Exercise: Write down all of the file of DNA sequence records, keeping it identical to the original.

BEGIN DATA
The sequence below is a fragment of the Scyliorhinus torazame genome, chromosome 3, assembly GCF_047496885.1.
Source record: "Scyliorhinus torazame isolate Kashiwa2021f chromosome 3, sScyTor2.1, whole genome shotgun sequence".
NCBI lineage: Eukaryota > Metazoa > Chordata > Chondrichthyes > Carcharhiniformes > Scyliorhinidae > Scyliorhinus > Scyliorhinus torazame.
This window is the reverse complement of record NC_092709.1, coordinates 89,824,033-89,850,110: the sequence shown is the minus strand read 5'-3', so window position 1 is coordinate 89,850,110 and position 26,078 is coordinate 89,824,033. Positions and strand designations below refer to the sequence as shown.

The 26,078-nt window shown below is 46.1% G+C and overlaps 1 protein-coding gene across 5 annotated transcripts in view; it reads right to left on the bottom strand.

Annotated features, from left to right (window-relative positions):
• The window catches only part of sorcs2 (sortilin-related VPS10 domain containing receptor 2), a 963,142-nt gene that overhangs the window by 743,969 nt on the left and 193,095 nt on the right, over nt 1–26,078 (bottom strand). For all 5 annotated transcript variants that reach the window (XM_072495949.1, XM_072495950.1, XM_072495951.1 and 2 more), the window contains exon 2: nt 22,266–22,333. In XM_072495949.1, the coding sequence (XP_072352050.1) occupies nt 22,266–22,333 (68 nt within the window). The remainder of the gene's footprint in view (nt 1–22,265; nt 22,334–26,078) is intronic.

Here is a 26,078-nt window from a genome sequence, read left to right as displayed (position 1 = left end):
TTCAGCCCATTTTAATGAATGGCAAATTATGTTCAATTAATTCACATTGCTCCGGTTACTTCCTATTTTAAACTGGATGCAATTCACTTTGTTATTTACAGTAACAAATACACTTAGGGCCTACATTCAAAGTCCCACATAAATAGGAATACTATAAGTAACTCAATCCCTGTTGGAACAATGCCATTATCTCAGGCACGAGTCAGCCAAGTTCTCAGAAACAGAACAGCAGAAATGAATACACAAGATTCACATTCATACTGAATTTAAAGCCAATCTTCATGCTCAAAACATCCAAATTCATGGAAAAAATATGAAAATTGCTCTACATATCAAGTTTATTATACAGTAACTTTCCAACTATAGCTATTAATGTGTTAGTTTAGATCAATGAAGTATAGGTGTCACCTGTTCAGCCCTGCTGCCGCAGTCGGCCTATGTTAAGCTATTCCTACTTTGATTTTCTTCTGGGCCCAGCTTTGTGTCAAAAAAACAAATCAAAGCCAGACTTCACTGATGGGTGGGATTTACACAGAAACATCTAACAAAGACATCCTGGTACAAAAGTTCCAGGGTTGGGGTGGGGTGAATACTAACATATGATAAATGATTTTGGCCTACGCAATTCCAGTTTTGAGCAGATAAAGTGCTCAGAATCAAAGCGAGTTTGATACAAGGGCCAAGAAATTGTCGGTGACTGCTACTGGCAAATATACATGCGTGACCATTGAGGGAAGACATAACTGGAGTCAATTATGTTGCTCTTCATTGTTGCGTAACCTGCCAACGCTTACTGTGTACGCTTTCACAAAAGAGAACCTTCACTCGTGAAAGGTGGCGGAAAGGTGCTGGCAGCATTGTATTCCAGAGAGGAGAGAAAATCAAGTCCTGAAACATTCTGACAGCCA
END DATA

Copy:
The sequence below is a fragment of the Scyliorhinus torazame genome, chromosome 3, assembly GCF_047496885.1.
Source record: "Scyliorhinus torazame isolate Kashiwa2021f chromosome 3, sScyTor2.1, whole genome shotgun sequence".
NCBI lineage: Eukaryota > Metazoa > Chordata > Chondrichthyes > Carcharhiniformes > Scyliorhinidae > Scyliorhinus > Scyliorhinus torazame.
This window is the reverse complement of record NC_092709.1, coordinates 89,824,033-89,850,110: the sequence shown is the minus strand read 5'-3', so window position 1 is coordinate 89,850,110 and position 26,078 is coordinate 89,824,033. Positions and strand designations below refer to the sequence as shown.

The 26,078-nt window shown below is 46.1% G+C and overlaps 1 protein-coding gene across 5 annotated transcripts in view; it reads right to left on the bottom strand.

Annotated features, from left to right (window-relative positions):
• The window catches only part of sorcs2 (sortilin-related VPS10 domain containing receptor 2), a 963,142-nt gene that overhangs the window by 743,969 nt on the left and 193,095 nt on the right, over nt 1–26,078 (bottom strand). For all 5 annotated transcript variants that reach the window (XM_072495949.1, XM_072495950.1, XM_072495951.1 and 2 more), the window contains exon 2: nt 22,266–22,333. In XM_072495949.1, the coding sequence (XP_072352050.1) occupies nt 22,266–22,333 (68 nt within the window). The remainder of the gene's footprint in view (nt 1–22,265; nt 22,334–26,078) is intronic.

Here is a 26,078-nt window from a genome sequence, read left to right as displayed (position 1 = left end):
TTCAGCCCATTTTAATGAATGGCAAATTATGTTCAATTAATTCACATTGCTCCGGTTACTTCCTATTTTAAACTGGATGCAATTCACTTTGTTATTTACAGTAACAAATACACTTAGGGCCTACATTCAAAGTCCCACATAAATAGGAATACTATAAGTAACTCAATCCCTGTTGGAACAATGCCATTATCTCAGGCACGAGTCAGCCAAGTTCTCAGAAACAGAACAGCAGAAATGAATACACAAGATTCACATTCATACTGAATTTAAAGCCAATCTTCATGCTCAAAACATCCAAATTCATGGAAAAAATATGAAAATTGCTCTACATATCAAGTTTATTATACAGTAACTTTCCAACTATAGCTATTAATGTGTTAGTTTAGATCAATGAAGTATAGGTGTCACCTGTTCAGCCCTGCTGCCGCAGTCGGCCTATGTTAAGCTATTCCTACTTTGATTTTCTTCTGGGCCCAGCTTTGTGTCAAAAAAACAAATCAAAGCCAGACTTCACTGATGGGTGGGATTTACACAGAAACATCTAACAAAGACATCCTGGTACAAAAGTTCCAGGGTTGGGGTGGGGTGAATACTAACATATGATAAATGATTTTGGCCTACGCAATTCCAGTTTTGAGCAGATAAAGTGCTCAGAATCAAAGCGAGTTTGATACAAGGGCCAAGAAATTGTCGGTGACTGCTACTGGCAAATATACATGCGTGACCATTGAGGGAAGACATAACTGGAGTCAATTATGTTGCTCTTCATTGTTGCGTAACCTGCCAACGCTTACTGTGTACGCTTTCACAAAAGAGAACCTTCACTCGTGAAAGGTGGCGGAAAGGTGCTGGCAGCATTGTATTCCAGAGAGGAGAGAAAATCAAGTCCTGAAACATTCTGACAGCCA